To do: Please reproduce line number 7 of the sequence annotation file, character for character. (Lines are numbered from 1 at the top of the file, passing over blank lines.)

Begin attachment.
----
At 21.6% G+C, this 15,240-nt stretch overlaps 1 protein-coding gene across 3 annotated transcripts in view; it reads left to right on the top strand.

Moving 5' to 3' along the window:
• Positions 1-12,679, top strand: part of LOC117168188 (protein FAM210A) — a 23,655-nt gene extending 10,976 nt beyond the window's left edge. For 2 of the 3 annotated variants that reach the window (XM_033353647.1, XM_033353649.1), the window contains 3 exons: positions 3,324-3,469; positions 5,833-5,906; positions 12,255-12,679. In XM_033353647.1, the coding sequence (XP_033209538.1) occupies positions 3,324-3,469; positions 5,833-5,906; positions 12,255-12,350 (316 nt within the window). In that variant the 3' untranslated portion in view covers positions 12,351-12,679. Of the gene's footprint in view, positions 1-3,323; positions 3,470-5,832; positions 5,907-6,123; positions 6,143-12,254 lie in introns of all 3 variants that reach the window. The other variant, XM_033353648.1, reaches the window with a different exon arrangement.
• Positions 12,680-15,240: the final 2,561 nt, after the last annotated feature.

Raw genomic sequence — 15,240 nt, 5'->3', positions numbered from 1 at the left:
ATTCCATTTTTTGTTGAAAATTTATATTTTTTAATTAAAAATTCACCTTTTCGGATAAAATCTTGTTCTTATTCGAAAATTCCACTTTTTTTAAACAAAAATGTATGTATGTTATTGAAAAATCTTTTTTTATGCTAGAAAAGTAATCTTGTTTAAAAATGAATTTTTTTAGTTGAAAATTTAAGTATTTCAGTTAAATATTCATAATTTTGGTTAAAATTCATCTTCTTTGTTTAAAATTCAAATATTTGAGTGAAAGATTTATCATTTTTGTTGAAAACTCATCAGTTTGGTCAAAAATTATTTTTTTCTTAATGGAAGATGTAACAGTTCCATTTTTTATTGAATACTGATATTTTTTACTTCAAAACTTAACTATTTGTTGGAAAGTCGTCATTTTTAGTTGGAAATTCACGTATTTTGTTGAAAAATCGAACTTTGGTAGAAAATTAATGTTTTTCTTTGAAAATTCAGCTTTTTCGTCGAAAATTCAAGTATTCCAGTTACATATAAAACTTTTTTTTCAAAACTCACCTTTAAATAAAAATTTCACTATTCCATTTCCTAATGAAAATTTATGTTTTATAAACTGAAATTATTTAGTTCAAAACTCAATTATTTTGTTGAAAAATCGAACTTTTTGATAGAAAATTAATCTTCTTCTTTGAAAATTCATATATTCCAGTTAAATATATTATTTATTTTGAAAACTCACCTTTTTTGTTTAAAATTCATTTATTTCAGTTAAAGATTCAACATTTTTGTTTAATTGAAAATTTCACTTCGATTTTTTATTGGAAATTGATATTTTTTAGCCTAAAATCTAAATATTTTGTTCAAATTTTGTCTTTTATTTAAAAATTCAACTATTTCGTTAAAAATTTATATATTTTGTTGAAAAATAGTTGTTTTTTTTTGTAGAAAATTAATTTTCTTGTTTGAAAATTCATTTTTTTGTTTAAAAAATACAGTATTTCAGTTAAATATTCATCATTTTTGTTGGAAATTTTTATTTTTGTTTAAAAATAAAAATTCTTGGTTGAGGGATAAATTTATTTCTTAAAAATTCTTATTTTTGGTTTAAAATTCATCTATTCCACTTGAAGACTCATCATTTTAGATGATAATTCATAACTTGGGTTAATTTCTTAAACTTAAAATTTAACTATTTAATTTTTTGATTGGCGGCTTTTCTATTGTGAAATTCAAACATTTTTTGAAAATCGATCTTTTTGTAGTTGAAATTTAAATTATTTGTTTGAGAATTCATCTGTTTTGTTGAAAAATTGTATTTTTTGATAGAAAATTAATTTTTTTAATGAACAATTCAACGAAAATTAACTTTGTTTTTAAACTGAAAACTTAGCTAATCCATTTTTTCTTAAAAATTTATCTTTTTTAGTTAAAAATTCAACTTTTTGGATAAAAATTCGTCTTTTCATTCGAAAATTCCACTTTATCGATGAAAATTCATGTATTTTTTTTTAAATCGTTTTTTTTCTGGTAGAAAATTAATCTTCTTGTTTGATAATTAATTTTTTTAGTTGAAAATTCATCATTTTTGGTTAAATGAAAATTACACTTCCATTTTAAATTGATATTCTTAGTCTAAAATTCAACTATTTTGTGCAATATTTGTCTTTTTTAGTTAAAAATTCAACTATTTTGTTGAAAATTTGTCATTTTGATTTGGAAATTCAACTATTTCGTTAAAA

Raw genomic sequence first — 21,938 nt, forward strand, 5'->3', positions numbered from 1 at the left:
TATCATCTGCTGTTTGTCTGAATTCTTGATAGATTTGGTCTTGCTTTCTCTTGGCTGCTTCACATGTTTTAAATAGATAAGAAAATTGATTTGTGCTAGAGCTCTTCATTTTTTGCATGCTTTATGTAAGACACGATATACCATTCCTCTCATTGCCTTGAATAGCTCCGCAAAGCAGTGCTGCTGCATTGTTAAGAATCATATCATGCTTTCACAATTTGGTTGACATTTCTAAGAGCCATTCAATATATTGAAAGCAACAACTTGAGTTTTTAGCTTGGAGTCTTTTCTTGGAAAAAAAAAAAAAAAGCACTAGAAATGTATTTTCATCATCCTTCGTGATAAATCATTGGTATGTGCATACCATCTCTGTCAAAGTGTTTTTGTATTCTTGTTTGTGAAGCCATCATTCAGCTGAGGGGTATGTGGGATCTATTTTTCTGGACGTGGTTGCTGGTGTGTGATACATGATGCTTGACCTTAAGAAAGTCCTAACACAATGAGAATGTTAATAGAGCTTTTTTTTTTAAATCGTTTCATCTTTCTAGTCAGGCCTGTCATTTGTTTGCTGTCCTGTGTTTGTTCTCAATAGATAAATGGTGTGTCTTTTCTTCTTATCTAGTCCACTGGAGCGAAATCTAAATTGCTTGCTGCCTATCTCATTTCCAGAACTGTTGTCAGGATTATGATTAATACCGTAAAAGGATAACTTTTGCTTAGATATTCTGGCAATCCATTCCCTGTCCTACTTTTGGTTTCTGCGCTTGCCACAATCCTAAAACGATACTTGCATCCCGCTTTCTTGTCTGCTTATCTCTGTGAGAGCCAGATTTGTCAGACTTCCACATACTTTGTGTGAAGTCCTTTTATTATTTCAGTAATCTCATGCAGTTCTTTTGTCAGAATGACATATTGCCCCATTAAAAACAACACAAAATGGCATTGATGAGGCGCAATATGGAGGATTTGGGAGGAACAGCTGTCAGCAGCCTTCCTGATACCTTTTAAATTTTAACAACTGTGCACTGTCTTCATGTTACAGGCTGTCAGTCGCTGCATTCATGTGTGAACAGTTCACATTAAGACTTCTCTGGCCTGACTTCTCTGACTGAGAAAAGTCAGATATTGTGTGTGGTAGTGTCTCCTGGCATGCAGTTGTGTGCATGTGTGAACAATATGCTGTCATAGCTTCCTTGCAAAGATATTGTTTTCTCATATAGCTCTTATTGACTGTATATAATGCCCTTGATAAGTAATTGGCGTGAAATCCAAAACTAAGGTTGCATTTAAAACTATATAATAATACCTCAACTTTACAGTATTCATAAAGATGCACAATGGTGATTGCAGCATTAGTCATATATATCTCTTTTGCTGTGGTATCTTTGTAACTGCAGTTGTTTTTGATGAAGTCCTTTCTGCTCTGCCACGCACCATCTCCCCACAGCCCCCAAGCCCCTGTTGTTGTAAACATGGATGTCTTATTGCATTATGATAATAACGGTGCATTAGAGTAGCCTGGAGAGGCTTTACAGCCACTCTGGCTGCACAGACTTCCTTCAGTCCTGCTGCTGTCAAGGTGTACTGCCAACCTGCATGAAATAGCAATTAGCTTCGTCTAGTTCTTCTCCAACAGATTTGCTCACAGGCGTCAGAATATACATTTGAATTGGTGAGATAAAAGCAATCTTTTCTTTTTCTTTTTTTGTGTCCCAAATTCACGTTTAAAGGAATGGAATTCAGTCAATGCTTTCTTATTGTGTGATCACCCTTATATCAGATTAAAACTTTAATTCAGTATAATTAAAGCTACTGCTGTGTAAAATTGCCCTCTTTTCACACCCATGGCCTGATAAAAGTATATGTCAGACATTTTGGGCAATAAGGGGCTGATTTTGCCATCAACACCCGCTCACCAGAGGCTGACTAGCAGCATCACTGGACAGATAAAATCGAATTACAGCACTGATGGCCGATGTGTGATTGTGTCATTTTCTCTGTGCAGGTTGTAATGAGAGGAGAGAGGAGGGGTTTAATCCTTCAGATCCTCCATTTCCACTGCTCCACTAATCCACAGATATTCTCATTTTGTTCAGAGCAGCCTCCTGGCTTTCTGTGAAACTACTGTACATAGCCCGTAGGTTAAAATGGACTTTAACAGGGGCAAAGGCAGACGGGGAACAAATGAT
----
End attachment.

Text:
Raw genomic sequence first — 21,938 nt, forward strand, 5'->3', positions numbered from 1 at the left: